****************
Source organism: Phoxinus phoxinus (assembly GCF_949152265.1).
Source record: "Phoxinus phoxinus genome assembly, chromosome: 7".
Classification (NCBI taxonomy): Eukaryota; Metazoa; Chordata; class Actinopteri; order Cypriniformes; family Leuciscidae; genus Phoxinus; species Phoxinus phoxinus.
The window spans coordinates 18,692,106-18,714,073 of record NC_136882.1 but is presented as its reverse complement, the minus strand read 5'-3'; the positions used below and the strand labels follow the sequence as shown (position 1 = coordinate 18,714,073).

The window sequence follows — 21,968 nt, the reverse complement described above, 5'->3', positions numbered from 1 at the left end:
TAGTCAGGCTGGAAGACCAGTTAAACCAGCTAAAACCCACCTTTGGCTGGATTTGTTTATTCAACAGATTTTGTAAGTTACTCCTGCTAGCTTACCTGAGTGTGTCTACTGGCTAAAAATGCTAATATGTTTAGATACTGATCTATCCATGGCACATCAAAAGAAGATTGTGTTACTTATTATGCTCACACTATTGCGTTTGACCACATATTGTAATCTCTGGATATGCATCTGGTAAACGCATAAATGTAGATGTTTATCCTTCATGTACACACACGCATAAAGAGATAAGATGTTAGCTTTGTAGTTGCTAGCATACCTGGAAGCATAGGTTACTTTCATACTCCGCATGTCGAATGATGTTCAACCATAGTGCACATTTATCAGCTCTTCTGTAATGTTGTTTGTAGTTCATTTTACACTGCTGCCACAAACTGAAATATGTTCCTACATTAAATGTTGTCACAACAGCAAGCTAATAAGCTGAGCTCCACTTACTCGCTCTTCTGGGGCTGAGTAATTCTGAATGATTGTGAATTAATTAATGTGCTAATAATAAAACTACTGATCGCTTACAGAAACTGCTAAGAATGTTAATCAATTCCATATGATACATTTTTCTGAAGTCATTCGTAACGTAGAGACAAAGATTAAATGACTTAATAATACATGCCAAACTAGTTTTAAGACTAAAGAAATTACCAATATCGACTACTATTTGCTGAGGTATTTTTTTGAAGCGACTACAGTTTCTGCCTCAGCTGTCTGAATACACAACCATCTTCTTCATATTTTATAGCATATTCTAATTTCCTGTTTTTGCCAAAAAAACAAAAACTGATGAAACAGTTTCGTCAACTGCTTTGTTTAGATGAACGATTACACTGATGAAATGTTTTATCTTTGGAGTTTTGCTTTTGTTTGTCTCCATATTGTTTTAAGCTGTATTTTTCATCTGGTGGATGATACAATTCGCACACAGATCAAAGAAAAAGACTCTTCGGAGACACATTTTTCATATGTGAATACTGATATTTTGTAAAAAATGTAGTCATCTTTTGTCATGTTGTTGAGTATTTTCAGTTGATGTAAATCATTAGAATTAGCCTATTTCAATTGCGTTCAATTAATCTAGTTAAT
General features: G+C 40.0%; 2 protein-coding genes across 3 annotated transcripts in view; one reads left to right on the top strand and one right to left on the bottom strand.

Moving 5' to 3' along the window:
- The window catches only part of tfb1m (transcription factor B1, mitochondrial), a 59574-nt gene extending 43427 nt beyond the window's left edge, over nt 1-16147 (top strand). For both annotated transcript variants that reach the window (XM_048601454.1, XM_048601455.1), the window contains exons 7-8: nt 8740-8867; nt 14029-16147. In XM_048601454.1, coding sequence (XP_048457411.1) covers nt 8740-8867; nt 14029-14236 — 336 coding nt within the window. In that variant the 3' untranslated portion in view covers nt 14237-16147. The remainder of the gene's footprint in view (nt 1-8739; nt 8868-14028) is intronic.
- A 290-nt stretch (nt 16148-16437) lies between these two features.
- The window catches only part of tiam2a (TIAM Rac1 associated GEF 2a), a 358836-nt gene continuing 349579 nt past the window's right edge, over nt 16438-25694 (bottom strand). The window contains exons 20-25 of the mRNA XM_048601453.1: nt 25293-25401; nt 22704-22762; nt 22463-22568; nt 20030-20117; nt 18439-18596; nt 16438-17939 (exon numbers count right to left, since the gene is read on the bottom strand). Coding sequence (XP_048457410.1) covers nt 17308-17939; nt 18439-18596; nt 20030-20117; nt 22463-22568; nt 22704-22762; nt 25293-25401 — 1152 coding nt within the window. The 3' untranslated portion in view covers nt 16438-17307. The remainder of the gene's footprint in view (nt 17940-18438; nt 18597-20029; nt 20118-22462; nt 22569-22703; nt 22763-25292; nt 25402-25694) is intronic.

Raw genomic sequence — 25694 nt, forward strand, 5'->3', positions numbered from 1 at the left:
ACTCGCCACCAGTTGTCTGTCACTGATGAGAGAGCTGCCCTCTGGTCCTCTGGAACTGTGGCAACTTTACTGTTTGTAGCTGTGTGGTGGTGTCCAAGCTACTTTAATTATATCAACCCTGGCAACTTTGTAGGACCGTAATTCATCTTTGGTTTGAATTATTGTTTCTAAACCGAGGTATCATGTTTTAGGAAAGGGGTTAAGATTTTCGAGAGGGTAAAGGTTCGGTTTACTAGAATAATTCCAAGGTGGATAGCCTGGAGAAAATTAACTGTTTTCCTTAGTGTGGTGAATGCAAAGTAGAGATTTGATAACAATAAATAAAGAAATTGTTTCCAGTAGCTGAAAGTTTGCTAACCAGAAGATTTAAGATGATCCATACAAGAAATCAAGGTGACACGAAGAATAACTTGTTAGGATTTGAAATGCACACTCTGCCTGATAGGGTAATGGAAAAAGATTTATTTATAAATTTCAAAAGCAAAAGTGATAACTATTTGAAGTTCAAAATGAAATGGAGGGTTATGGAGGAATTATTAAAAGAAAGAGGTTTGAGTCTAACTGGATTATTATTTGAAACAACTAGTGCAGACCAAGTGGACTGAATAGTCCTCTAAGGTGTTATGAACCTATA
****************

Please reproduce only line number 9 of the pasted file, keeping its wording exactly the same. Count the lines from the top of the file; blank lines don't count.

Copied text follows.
- The window catches only part of tfb1m (transcription factor B1, mitochondrial), a 59574-nt gene extending 43427 nt beyond the window's left edge, over nt 1-16147 (top strand). For both annotated transcript variants that reach the window (XM_048601454.1, XM_048601455.1), the window contains exons 7-8: nt 8740-8867; nt 14029-16147. In XM_048601454.1, coding sequence (XP_048457411.1) covers nt 8740-8867; nt 14029-14236 — 336 coding nt within the window. In that variant the 3' untranslated portion in view covers nt 14237-16147. The remainder of the gene's footprint in view (nt 1-8739; nt 8868-14028) is intronic.